Portico di Romagna and San Benedetto in Alpe
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Meet Portico di Romagna and San Benedetto in Alpe, home to some 780 souls scattered among the valleys of the mountain municipality of Acquacheta in Forlì province. As befits an Orange Flag village, Portico has a beautifully kept, well-preserved and architecturally unified old centre nestling in a remarkable natural setting.
This little place has been around for a very long time, for its name derives from the Latin porticum or market, a clue to the village’s origins in the Roman era, when the area was liberated from the Gauls. But the Middle Ages were arguably its heyday, when the village was an important staging post en route from Romagna to Florence. The clashes between the various noble families vying to seize the area, which was strategic for the control of Italy, finally ended in 1386 when Portico became the capital of the Romagna lands within the Florentine republic.
The story of San Benedetto in Alpe is linked to that of St Benedict’s abbey, which has been here since the year 1000. Dante Alighieri found shelter in the abbey on his journey into exile from Florence, and here, it is said, is where he fell in love with Beatrice. The famous girl’s father, Fosco Portinari, owned Palazzo Portinari, which still stands in the centre of Portico.
What to see
The village, divided on three ancient levels, makes a real impression with its strong medieval flavour; it is as beautiful as the surrounding mountain scenery, and that’s saying something. The old streets are dotted with historic buildings of great cultural interest, such as Palazzo Traversari, Palazzo Mazzoni, and Palazzo Portinari, where Dante’s beloved Beatrice lived.
The Maestà bridge, probably 14th century, is a must-see. This original, unrestored structure carries many pilgrims every year on the walking route to Assisi.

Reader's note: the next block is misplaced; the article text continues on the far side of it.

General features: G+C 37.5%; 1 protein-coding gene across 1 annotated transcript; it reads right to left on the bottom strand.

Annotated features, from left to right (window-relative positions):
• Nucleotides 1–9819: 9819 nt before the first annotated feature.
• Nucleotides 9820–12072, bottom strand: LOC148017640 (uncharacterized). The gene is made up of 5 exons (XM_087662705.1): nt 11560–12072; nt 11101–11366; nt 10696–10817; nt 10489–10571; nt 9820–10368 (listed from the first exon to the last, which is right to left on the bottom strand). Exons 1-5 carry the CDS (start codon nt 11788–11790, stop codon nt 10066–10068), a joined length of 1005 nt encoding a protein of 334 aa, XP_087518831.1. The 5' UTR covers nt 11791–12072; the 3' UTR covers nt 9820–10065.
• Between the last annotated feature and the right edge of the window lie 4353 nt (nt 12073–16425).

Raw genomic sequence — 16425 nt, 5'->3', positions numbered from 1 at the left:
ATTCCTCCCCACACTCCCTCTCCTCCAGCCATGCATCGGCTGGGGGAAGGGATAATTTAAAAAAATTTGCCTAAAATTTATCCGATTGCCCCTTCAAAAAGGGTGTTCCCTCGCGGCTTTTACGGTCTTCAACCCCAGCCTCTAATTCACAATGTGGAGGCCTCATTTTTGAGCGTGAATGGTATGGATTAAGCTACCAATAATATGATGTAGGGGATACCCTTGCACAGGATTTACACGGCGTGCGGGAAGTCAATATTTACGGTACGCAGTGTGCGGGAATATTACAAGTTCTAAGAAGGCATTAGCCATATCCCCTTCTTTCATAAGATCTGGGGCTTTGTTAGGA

The main feature in the hamlet of Bocconi is Brusia bridge, a 3-arch humpback crossing leading to the town centre, where the Vigiacli tower, a former guard post, was the hub around which the village developed.
What to do
Summer: Escape the heat with a leafy walk to cool off at the Cascate dell’Aquacheta waterfall for a lovely day out in the country.
Autumn: Few kms from the village you can find the smallest volcano in Italy! The permanent tongue of flame emerging from the earth is a welcome sight on an autumn night and a convenient hand-warmer.
Winter: Mountain lovers will relish the skiing and snowboarding on the many slopes in the national park.
Spring: The natural attractions around the village are beautiful at any time of year, but the Casentinesi Forests National Park is the place to be in the spring, whether you love trekking, wildlife or photographing breathtaking landscapes.
Summer: Chef sotto il portico is now a regular date in the village’s summer calendar. A host of international chefs vie to prepare the tastiest dishes, cooking in the open air. It’s hard to imagine a more appetizing way to start July.
Autumn: This is the perfect time for a food festival, as mushrooms, truffles, chestnuts and juniper berries add a seasonal dash of colour and flavour to the local cuisine. The array of stalls feature craft producers specially selected over many years to celebrate the Tuscan-Romagna tradition.
Winter: The village comes alive with lovingly crafted Christmas cribs on display in many of its most evocative corners.
Spring: It’s time to relish a traditional Romagna dish – bracciatello! The Bracciatello festival is a celebration of this simple savoury “doughnut” made with flour, water and eggs, which always goes down well with salami and a glass of red wine.
Food and Wine
Romagna cuisine has many traditional delicacies to offer, not least in the world of confectionery. Sweet peaches and cream is a treat that every good Romagna lad and lass grew up with, lovingly made by mums and grans. With two capfuls of red Alchermes liqueur in a cascade of cream or even chocolate, they really are the pièce de résistance. One is never enough!
Pilgrim paths and walking trails
Two spiritual paths meet amid the mountains: St Anthony’s Way and Dante’s Walk. The former leads to Padua and the saint’s tomb in Montepaolo, on a 190-mile route via Monselice, Rovigo, Ferrara, Bologna, and various natural parks.
Dante’s Walk recreates the journey of Italy’s greatest poet into exile from Florence through the ancient paths of Tuscan Romagna. This evocative route has an air of the long-lost Middle Ages about it, traversing as it does the lands extolled in the verses of the Divine Comedy.